GPH awarded for stroke care, education efforts


Every 40 seconds, someone in the U.S. has a stroke, and every four minutes, someone dies of stroke, according to the American Heart Association/American Stroke Association.

Stroke is the fifth leading cause of death in the U.S., accounting for about one in 20 deaths. It is also a leading cause of serious long-term disability.

For stroke patients, getting the proper care quickly is vital to survival. Great Plains Health was recently recognized for its efforts in treating stroke patients. GPH is one of two hospitals in Nebraska that earned the American Heart Association/American Stroke Association’s Get With The Guidelines Stroke Gold Plus achievement award. The North Platte hospital also received the AHA/ASA’s Target: Stroke Elite Plus Honor Roll Award.

At 3 p.m. on Tuesday, a representative from the associations will be at the Great Plains Health Education Center to present staff members with the award. The hospital will also be recognizing local first responders for their work to ensure that stroke patients get the care that they need.

“It’s a collective effort,” said Dr. Anil Kumar, a neurologist at Great Plains Health. “Different teams are working to save the brain.”

Most of the time, stroke patients are taken to the emergency room by crews from North Platte Fire and Rescue or fire departments from smaller communities who have requested a tiered response from North Platte, according to Fire Chief Dennis Thompson.

A stroke patient’s care usually starts with a 911 call. Thompson emphasized that people should be familiar with stroke symptoms and should call 911 immediately if someone appears to be having a stroke.

“Do not wait to see if signs and symptoms pass,” Thompson said. “Time is critical. The longer a stroke goes untreated, the greater the risk of debilitating damage to the brain.”

Other conditions have symptoms similar to a stroke, said Robin Dimmit, an emergency room technician at Great Plains Health and a paramedic with the Stapleton Volunteer Fire Department.

“Sometimes it’s a diabetic emergency,” Dimmit said, adding that alcohol-related problems also can cause strokelike symptoms.

Regardless, she said, it’s always better to be safe than sorry.

Once an ambulance arrives, the patient is loaded up and given oxygen. An IV is started and vitals are monitored as the patient is rushed to the emergency department. Paramedics assess the patient so that their findings can be used by ER staff to determine how the patient’s condition is progressing.

The crew also calls a stroke code into the ER, which activates a team of staff members including a pharmacist, laboratory technician and radiologist who wait to meet the ambulance.

“When we arrive in the Emergency Department with a stroke patient, we stop only long enough to weigh the patient while they are on our cot and then take them directly to the Radiology Department for a CT (scan),” Thompson said.

While the patient is having the CT, the cot is taken back to the scale so it can be weighed separately. This allows ER staff to determine the patient’s weight and a pharmacist to figure the dose of a drug called tissue plasminogen activator, or tPA.

“It’s a clot buster,” said Tonya Hinrichs, a pharmacist at Great Plains Health. “It will actually break up the clot in the brain that is causing the stroke.”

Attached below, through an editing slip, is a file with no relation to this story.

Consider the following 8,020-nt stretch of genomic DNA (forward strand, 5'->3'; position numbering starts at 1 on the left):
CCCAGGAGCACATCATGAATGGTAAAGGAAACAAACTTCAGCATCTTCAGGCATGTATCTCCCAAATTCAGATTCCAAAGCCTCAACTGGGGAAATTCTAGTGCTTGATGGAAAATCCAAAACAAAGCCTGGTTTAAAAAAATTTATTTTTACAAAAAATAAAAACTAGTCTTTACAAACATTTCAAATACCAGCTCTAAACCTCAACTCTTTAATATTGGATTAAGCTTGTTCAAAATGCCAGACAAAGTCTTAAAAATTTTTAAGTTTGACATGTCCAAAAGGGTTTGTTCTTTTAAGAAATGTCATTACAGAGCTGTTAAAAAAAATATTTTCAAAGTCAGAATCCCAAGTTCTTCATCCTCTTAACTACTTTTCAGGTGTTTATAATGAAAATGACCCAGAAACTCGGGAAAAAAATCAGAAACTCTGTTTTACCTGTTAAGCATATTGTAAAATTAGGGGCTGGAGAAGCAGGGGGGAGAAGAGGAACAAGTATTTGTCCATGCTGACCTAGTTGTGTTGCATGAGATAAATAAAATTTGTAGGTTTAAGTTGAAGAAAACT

While tPA can be very effective, it can’t be used on many patients. Hinrichs explained that some patients may take medications that could cause an adverse reaction to tPA and could even result in death.

The time frame to use tPA is also limited, which is one of the reasons it’s so important to go to the hospital as soon as possible. Unfortunately, many people opt to wait to get treatment, said Chastity Orr, stroke program coordinator at Great Plains Health.

Farmers and ranchers can be particularly bad about trying to “rub dirt on it,” Orr said. They often think they’ll feel better if they lie down for a while, but doing so allows more irreparable damage to the brain to occur.

“In 1 to 2 seconds, a person can lose 32,000 brain cells depending on the location of their stroke,” Orr said. “That’s their mobility, their ability to talk, to eat, to recognize a family member, their behavior — everything that makes them able to function in their daily lives.”

Hinrichs said that when patients are brought in for a stroke, it’s important for someone to come with them or to be available to provide important information to the medical team, including the patient’s “last known normal.” It’s important for the staff to know when the patient was last seen acting normally so they can determine whether tPA can be administered.

“We’ve had patients come in alone,” Hinrichs said, explaining that this can be problematic because stroke patients sometimes cannot communicate.

This is because some strokes occur in the part of the brain that controls language, Kumar said. Sometimes patients suddenly can’t understand what people are saying to them; other times they can decode what they are hearing but can’t speak coherently.

Depending on the severity and location of the stroke, various forms of rehabilitation may take place to help patients get back to normal. Some experience a full recovery, while others are left permanently disabled.

Several risk factors can increase someone’s chance of having a stroke, including high blood pressure, high cholesterol, being overweight, diabetes and family history.

Training to maintain an active lifestyle, balance diet and taking precautions such as getting a stent placed if a patient is at risk for a stroke could save a person’s life later, Kumar said.

Stroke care “isn’t just treatment, it’s prevention,” Kumar said.



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